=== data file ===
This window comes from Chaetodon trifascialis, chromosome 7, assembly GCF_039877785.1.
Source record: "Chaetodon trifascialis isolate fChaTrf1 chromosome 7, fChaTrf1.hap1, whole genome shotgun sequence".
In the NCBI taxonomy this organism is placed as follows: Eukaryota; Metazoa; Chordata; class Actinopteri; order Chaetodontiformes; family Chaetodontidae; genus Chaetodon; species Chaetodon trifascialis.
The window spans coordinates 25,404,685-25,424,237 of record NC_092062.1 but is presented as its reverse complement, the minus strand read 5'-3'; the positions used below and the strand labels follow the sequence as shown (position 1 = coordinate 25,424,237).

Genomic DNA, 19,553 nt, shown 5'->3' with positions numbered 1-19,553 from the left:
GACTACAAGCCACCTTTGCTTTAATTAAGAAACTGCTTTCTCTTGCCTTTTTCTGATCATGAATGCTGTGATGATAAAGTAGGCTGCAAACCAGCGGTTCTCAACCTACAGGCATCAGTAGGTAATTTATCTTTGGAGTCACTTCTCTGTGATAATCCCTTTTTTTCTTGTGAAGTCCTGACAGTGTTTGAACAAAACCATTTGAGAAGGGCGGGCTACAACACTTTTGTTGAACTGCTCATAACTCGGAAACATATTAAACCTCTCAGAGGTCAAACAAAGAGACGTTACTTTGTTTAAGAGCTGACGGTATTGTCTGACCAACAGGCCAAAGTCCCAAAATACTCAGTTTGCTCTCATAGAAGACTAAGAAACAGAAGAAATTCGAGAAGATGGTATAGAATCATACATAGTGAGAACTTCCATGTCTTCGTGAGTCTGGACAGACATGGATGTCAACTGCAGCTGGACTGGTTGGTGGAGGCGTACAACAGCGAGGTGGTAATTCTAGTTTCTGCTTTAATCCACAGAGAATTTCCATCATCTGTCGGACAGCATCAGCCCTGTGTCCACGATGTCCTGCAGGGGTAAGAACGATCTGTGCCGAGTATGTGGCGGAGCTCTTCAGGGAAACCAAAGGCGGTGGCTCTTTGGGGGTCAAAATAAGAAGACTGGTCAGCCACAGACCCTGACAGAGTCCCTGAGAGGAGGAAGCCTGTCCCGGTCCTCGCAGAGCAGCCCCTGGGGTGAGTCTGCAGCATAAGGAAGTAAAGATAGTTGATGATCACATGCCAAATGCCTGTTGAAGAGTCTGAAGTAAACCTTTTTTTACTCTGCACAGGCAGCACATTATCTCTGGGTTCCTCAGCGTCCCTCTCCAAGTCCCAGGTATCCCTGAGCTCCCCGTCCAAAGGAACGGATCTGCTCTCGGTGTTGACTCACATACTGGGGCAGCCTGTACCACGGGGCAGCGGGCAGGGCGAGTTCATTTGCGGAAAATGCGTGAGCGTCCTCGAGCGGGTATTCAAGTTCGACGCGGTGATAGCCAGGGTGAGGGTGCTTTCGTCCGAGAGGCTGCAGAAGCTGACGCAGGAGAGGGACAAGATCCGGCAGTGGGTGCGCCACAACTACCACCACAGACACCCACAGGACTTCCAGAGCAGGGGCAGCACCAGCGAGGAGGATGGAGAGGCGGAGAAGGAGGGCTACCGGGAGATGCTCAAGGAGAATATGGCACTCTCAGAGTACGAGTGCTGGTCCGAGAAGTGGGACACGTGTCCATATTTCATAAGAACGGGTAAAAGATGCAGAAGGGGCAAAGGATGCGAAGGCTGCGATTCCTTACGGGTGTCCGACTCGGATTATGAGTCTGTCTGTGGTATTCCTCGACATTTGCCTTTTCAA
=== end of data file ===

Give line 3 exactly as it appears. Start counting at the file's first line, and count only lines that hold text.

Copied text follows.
In the NCBI taxonomy this organism is placed as follows: Eukaryota; Metazoa; Chordata; class Actinopteri; order Chaetodontiformes; family Chaetodontidae; genus Chaetodon; species Chaetodon trifascialis.